In case 2 there's going to be an interesting moment when you cross the discontinuity. The cause of your skin crossing the boundary (the effect) will have to happen after the effect in the new universe. Sadly that can't happen, because the thing causing that effect (in this case a push from your muscles) is still in the wrong universe where time is going the other way. In this case the boundary causes causal violations on both sides, as particles try to cross but can't as they can't move over the boundary until they've already crossed on one side, and can't cross the boundary until they've moved over it on the other side. Confused? Not half as much as you would be at the boundary. By which I mean every quark in your body will be in a confused jumble floating back and forth at the boundary. They can't move back in this universe and can't move forward in the other one.

Essentially: Anything that has a temporal component can't work as it crosses the boundary. Sadly that includes everything (including spacetime. I can't even picture the Minkowski diagrams for this one.)

  • 1
    $\begingroup$ This takes the view that there's "something" about the direction of the arrow of time beyond the low-level physics that imposes a direction, as opposed to the laws being symmetrical and the direction caused simply by entropy. For point 1, you can just "tunnel across" the barrier :) $\endgroup$
    – JDługosz
    Commented Jan 25, 2016 at 15:50
  • $\begingroup$ @JDługosz: If it's identical laws but with entropy running in opposite directions then crossing the boundary violates at least one set of thermodynamic laws. As for point 1: I'm not sure you can tunnel through it. The temporal weirdness going on here means that not only is our boundary infinitely high (from a quantum mechanics point of view) it's also infinitely wide (as it would take light an infinite amount of time to get to the boundary). Either way, I'll let you try cross it first! ;-D $\endgroup$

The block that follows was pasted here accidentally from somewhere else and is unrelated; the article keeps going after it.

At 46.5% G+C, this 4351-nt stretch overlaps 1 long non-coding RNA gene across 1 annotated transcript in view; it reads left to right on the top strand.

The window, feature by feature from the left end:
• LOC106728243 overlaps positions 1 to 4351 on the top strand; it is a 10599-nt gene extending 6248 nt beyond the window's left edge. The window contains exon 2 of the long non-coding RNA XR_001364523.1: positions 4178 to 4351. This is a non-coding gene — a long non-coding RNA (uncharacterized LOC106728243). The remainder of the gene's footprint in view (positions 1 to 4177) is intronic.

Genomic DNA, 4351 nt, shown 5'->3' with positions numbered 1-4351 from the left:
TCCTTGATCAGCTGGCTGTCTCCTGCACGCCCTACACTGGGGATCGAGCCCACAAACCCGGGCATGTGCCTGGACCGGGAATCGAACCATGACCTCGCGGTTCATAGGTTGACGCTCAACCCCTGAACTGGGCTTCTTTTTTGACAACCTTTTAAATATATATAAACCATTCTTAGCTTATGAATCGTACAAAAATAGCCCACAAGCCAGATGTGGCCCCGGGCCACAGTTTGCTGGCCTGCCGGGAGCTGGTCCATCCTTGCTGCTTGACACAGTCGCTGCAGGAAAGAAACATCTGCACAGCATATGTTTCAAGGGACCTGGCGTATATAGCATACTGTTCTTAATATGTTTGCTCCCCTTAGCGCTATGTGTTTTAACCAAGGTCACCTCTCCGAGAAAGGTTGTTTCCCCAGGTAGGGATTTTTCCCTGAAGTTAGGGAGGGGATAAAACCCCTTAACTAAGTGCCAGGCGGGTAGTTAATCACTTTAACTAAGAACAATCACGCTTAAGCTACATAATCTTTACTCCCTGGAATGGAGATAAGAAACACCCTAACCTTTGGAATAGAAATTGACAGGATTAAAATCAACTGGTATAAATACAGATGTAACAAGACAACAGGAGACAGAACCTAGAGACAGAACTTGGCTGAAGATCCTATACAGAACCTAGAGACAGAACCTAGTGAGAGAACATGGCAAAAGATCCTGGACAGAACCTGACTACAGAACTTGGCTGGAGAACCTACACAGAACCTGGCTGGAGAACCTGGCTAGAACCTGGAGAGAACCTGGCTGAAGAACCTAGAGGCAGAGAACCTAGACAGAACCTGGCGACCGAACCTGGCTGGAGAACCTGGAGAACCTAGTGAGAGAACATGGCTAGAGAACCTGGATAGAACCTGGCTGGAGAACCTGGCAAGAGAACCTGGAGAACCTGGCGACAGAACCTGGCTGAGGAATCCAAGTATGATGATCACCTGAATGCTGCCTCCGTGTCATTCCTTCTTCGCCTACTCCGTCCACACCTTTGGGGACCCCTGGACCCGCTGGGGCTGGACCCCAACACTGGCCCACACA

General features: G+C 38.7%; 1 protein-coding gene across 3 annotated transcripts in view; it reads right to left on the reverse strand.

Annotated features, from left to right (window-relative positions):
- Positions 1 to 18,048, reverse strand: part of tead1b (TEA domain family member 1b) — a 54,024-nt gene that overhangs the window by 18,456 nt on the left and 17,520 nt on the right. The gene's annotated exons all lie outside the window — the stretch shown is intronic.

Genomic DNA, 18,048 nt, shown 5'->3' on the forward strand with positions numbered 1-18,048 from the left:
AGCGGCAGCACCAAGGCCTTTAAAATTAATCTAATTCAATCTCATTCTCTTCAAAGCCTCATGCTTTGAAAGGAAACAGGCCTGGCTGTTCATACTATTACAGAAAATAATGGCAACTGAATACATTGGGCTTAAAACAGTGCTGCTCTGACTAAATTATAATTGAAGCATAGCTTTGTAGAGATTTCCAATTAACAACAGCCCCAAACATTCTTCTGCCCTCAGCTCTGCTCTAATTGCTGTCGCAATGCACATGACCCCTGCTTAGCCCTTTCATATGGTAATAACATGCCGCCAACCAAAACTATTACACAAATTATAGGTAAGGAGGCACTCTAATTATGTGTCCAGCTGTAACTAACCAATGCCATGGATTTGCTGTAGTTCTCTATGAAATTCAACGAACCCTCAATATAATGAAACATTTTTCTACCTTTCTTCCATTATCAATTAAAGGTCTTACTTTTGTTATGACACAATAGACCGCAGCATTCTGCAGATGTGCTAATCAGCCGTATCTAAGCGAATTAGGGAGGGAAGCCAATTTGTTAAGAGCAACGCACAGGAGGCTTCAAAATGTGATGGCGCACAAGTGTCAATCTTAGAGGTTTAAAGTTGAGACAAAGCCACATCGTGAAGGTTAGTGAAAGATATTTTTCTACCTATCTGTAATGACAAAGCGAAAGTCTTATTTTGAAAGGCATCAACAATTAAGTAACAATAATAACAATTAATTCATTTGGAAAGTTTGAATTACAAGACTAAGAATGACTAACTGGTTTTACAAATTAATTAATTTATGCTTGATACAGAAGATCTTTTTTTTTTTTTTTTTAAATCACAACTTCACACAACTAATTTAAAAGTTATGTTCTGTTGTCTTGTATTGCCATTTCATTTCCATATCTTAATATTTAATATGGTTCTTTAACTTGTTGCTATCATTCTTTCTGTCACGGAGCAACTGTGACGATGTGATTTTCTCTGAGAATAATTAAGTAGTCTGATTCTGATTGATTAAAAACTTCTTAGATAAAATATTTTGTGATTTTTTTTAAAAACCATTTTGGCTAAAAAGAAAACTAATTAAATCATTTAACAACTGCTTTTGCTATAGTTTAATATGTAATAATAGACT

– Joe Bloggs
    Commented Jan 25, 2016 at 16:32
  • $\begingroup$ Plot trumps physics. It needs to sound plausible to be good SF and follow the modified rules carefully. Better-than-just-handwaving to get accross the barrier is a good plot element. I imagine it like pushing through a soap film, that instantly moves around the other side of the object pushing through when it's stressed enough. $\endgroup$
    – JDługosz
    Commented Jan 25, 2016 at 16:53
  • $\begingroup$ @JDługosz: True enough! Quantum tunnelling is a fantastic plot-hole-filler for sci-fi stories! $\endgroup$
    – Joe Bloggs
    Commented Jan 25, 2016 at 18:46

Sir Arthur Eddington introduced the concept of time's arrow in thermodynamics. This is what he had to say about it, quoted from Wikipedia Arrow of time:

  • It is vividly recognized by consciousness.
  • It is equally insisted on by our reasoning faculty, which tells us that a reversal of the arrow would render the external world nonsensical.
  • It makes no appearance in physical science except in the study of organization of a number of individuals.


  • so far as physics is concerned, time's arrow is a property of entropy alone.

From this, we gather that the arrow of time is just a vivid metaphor for entropy. It has no real physical existence apart from its alter ego, entropy.

Therefore, in the alternate universe, entropy is reversed. Nothing happens there: everything unhappens.